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Self-Sabotage: Stop Standing in Your Own Way

During active addiction, most of us felt that the negative consequences we experienced as a result of our drug use were warranted. We deserved the unhappiness, the shame, the guilt…whatever else. With that frame of mind, we’d often resort to patterns of self-sabotage to keep us going further in the gutter.

Unfortunately, even in recovery, we can still be our own worst enemy.

Self Destructive Patterns

The act of self-sabotage continues to feel comfortable and we may be choosing behaviors that we know deep down are harmful to our sobriety.

Sound familiar? Here are a couple ways that you might be sabotaging your own recovery:

    • Negative Self-Talk
      “I don’t deserve to be happy.”

      Many of us suffer from a core belief that we aren’t good enough and don’t deserve anything but the unhappiness felt while in our addiction. These thoughts translate into feelings of hopelessness and defeat, which can derail our recovery. Piling on the self-abuse and judgment is a sure-fire way to self-sabotage, so recognizing and counteracting these negative thoughts is key.

    • Self-Pity

      “Why does everything bad happen to me?”

      The problem with this common, self-pitying comment is that it robs us of motivation to recover and quickly turns into resentment, hopelessness or blame. Instead of taking responsibility, self-pity becomes a way to justify feeling sorry for ourselves and refusing to take positive action.


    • Ego

      “I’m not like so-and-so.”

      Feelings of superiority or thinking we’re going to beat others at recovery is typical of the ego that’s part of most addictive personalities. These thoughts typically mask deep-seeded insecurities, anxieties and fears and can get in the way of personal growth. After all, we’re meant to be in recovery for ourselves…not to be better than others in recovery around you.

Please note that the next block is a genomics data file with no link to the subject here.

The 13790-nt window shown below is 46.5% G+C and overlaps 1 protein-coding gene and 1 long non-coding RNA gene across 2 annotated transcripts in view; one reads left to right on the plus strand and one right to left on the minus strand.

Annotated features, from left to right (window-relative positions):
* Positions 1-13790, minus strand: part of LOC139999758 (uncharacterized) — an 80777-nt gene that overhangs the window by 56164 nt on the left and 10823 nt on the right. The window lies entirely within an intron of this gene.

• Isolation

      “How can I possibly face the world without drugs or alcohol?”

      As most addicts know, sometimes the last thing we want to do is be in public and face the world. But, isolating fuels loneliness, depression and increases the occurrence of addictive thinking. Instead of shutting ourselves away from others, get involved in activities and ask for help, whether it be from family, friends or a support group.


  • Boredom

    “I’m bored to death, so why not get high?”

    Time that used to be devoted to drugs and alcohol is now available and this means that there is too much opportunity to convince ourselves that we should use again. Instead, stay busy with new activities, volunteer work and hobbies.

Maintaining Sobriety

So how can we prevent ourselves from getting in the way of our own sobriety? One of the keys to overcoming self-sabotage is to increase self-compassion and self-esteem. We’re kind of forced to become our biggest supporters, rather than our biggest adversaries. Implement positive self-talk and stay away from those who only spout negativity.

Also, it’s important to fill our days with purpose and meaning. Days spent productively will help us avoid those self-sabotaging thoughts and behaviors that threaten our growth in recovery.
Additional Reading:   A Walk in My Shoes: One Day in the Life of a Recovering Addict

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